How to Find Archived Obituaries in Ohio: Step by Step

Updated

Obituaries detail more than just factual summaries about people who have passed away. They include an important part of the memorial process and honor the deceased in a specific way. 

Has a loved one passed away in Ohio? Are you completing some genealogical research in the Buckeye State?

Jump ahead to these sections:

You can consider a variety of ways to learn how to find an obituary, especially archived obituaries. We’ll discuss how to search the Ohio obituary archive.

How to Find Archived Obituaries in Ohio for Free

Though regarded as a bit “behind the times” in terms of the openness of the digitization of records, you can find various library systems and archives in Ohio. Therefore, you can search for obituaries from as far back as the late 1800s. 

Most of these archive systems allow you to look for free online obituaries. However, keep in mind that some of these resources may not allow you to have full access to the records online.

Know that archives generally refer to older records, especially in Ohio. You can find fairly current archived content but you may not have to get as creative to find what you’re looking for in these cases. In Ohio, you can find records 20 years older or newer more easily and more open to the public. 

Not too enthused about diving into old newspapers or microfilms? Google searches can often find recently archived content on various platforms and social media sites. These sites offer a great option for people to write or share obituaries effectively with their loved ones.  

Search via Ohio.gov

The Ohio government has dedicated a significant amount of effort to the Ohio Obituary Index. This index is not entirely complete or perfect. However, three million records have been indexed from just one of the more than 60 locations contributing to the project.

How can this massive (but imperfect) index help you? You can skip past all of the trips to different county libraries. This way, you can pinpoint which location has the full-text version of what you’re looking for so you can get in contact with the right professionals.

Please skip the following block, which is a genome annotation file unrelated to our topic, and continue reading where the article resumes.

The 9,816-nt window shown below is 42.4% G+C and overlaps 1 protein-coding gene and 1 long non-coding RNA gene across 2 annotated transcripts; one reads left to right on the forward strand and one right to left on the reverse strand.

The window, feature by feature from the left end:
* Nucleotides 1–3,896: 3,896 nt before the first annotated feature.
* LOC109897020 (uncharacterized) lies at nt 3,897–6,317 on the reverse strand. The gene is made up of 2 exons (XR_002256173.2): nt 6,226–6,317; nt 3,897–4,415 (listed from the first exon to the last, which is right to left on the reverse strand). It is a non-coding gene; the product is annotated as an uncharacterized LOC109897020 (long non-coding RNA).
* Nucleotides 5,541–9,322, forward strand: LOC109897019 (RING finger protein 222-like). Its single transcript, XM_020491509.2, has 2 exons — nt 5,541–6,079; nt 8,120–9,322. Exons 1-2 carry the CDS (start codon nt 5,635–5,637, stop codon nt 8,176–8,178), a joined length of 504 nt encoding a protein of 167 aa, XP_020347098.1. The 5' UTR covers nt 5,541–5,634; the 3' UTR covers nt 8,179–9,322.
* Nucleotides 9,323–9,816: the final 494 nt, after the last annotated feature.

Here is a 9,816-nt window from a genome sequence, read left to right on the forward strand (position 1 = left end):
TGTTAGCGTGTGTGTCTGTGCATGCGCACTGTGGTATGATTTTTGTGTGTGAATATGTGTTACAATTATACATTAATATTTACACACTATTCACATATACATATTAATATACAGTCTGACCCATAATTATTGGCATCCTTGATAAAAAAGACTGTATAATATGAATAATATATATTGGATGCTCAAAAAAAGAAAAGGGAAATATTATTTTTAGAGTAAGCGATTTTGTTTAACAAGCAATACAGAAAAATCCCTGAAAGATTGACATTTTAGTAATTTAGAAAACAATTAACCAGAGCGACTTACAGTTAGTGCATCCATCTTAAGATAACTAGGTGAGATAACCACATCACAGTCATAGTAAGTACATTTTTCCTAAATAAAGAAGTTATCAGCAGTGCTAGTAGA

The Ohio Obituary Index not only cross-references obituaries, it also searches country death records and certificates. The information provided in the database uses criteria from a wide range of sources in general. 

Search through library resources (online or in person)

Depending on the period of time in which the person passed away (if you know), you can use a variety of free library resources in Ohio. Some of these resources may provide access online. You might also have to arrange an in-person visit. 

In-person visits can also connect you with library professionals who may have an easier time using their systems. That said, you should also call your library of choice to see if you can get assistance over the phone. 

Some different library systems offer obituaries and related archives in Ohio. In fact, they’re all considered a part of the Ohio Obituary Index:

  • Rutherford B. Hayes Presidential Library: This library system, closely related to the Ohio Obituary indexing efforts from the government of Ohio mentioned above, does not allow you to look up the text of an entire document through the index. The information is searchable through the Rutherford B. Hayes Presidential Library website. 
  • Dayton Metro Library: This library has its own system and only includes papers that have been published in and around the area. Though not yet complete, the searchable database includes thousands of different records on obituaries and death records.
  • Cleveland Public Library: This library system offers three major area papers from the late 1800s to 1975. However, most of the system does not have the whole text of the newspapers available. Instead, it can point you in the direction of the full text.
  • Ohio Memory Project: Though not necessarily devoted to obituaries, the Ohio Memory project also offers some cool historical data, including photographs and military records.  

Ask around in your network

You can also ask around in your network. Reaching out to others to give you information could result in the best way to get information. Obituaries can certainly provide you with closure or factual information for genealogical research. You may also want to learn more about predeceased etiquette for obituaries.

Search social media